HYAKKI YAKOU - A Night Walk of A Hundred Demons

September 2013 at Hastings Museum & Art Gallery


Conceived and performed by Yumino Seki, Aisa Boaa and Mai Nguyen Tri.  Lighting Jim Roseveare, Soundscape Nick Weekes and Costume Anoushka Athique.


HYAKKI YAKOU is a site-specific Butoh dance performance.  The piece was inspired by  the Durbar Hall at Hastings Museum & Art Gallery.

Hyakki Yakou literally translates to a night walk of a hundred demons. In 17century Japan objects were believed to be given lives after nearly serving 100 years and the demons were the spirits of deserted objects.

The piece incorporated choreography, light, sound, costume and guided viewing within the architecture.  HYAKKI YAKOU examined a visual aesthetic with a sensory presence.


"Sheer breathtaking physicality and mental application…….."                        

"Fabulous use of space, time and other dimensions.  Poetic, peaceful and evocative dance – it moved me to tears" 


Funded by Arts Council England and The Japan Society.  Kindly hosted by Hastings Museum & Art Gallery and listed in Coastal Currents festival 2013 and the Japan 400 www.japan400.com.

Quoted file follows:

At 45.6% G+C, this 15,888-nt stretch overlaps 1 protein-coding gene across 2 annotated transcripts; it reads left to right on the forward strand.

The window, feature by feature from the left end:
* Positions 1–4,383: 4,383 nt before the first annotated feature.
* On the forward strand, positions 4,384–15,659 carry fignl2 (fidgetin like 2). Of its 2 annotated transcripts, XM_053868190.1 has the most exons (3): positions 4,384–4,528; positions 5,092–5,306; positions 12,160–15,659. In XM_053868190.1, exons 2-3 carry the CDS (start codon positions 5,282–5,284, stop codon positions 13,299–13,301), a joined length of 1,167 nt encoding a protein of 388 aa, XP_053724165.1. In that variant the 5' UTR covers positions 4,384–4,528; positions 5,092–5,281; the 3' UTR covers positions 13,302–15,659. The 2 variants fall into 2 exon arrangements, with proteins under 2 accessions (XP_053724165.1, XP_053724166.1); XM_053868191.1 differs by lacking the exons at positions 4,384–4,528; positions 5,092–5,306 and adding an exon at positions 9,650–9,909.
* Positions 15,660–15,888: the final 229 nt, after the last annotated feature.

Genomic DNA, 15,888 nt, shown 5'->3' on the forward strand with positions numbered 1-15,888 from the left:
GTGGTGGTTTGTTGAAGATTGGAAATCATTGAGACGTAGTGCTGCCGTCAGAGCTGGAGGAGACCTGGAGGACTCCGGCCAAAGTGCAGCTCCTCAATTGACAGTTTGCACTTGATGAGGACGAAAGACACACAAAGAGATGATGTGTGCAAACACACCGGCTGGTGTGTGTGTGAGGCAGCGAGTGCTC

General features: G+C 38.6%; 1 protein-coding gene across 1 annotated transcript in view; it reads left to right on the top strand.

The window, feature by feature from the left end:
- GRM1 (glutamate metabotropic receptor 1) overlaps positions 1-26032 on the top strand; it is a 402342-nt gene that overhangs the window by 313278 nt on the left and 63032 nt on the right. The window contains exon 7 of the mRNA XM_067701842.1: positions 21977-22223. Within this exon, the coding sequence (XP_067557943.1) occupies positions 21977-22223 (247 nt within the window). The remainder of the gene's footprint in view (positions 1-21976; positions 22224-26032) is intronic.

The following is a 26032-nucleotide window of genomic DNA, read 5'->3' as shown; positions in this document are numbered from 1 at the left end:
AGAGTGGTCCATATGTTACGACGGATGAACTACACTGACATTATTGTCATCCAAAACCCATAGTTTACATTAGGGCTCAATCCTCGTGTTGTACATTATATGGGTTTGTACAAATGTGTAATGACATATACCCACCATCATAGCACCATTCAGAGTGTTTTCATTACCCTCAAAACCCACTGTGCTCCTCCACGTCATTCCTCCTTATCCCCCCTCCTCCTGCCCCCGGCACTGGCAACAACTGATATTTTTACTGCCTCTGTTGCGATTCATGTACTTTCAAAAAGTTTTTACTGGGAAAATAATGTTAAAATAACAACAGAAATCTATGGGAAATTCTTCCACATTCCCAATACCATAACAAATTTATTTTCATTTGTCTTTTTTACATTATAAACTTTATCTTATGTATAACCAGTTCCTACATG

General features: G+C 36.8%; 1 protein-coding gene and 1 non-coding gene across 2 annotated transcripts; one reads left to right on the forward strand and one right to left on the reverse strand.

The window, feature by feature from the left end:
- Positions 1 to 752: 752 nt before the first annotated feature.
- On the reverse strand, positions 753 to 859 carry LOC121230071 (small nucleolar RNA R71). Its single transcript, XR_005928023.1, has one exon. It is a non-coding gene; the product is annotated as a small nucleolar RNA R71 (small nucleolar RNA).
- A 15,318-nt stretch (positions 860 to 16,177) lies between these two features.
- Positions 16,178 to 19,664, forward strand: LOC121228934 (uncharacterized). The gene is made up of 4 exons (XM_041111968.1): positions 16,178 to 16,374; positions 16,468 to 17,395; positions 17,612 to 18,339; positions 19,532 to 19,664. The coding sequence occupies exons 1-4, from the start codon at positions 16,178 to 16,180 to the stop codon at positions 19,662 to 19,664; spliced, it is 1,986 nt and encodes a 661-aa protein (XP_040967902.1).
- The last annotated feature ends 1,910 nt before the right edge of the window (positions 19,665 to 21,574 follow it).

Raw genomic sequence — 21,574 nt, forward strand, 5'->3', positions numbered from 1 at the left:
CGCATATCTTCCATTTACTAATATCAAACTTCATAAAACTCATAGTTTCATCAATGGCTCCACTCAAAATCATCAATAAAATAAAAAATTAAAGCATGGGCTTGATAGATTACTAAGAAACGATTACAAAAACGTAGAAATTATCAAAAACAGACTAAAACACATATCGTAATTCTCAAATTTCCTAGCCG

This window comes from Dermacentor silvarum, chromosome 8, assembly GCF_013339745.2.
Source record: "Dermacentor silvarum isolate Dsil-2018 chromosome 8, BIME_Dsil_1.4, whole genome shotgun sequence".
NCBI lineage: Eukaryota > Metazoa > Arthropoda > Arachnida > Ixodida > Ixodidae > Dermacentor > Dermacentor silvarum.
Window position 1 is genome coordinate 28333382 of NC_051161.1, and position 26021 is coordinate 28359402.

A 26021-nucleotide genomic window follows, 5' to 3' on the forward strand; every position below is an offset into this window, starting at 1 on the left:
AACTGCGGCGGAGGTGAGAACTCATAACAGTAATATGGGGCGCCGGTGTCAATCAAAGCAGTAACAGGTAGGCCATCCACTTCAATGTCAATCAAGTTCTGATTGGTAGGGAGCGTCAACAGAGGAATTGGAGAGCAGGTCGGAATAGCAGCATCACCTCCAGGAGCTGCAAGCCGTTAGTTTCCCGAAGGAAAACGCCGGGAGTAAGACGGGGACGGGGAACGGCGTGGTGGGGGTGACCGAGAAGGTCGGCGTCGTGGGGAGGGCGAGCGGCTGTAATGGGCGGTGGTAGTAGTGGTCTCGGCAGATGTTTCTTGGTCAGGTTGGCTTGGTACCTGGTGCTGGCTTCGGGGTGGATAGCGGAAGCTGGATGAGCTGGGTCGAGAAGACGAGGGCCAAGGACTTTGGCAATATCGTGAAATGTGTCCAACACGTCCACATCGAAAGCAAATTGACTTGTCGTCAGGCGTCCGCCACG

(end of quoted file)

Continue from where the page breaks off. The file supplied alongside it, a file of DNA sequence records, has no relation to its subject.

moving image 


photo by Sinan Bozkurt

 

Press Release September 2013


DEMONIC spirits, spine-chilling illusion and a fusion of light and sound will take place within the Indian folly at Hastings Museum & Art Gallery in a performance piece created by Japanese dance artist Yumino Seki.

Ms Seki, whose work is inspired by the Butoh tradition of avant-garde dance, has choreographed Hyakki Yakou, which translates as A Night Walk of A Hundred Demons.

The site-specific performance was inspired by the dark atmosphere of The Durbar Hall at Hastings Museum and is based on the tale of terrifying yet comical demons who were believed to be the spirits of deserted objects in 16th century Japan.

Using specially commissioned light and sound effects, and costume, Ms Seki is working with two dancers Aisa Boaa & Mai Nguyen Tri to produce a “kaleidoscopic illusion” within the folly which was built in 1886 and is the centrepiece of the museum.

The project, which runs for three nights during the Coastal Currents visual arts festival, is also part of Japan400 which commemorates the 400th anniversary of Japanese-British relations.

Ms Seki, 52, who lives in St Leonards, said: “Hyakki Yakou forms a bridge between the cultures of Japan and the UK.

“My aim is to create a performance which incorporates the architecture of the space so that the audience experiences three-dimensional performance with dancers on both levels of the Durbar Hall.

“The piece is experimental, expressive and evocative, a fusion of East and West art forms.”

Specially commissioned costumes have been designed by Anoushka Athique with sound works by Nick Weekes and lights by Jim Roseveare.

Ms Seki, who has been practising Butoh since 1999, is a qualified Somatic Movement practitioner. 


Cathryn Kemp

Art work by Fiona Pienkowska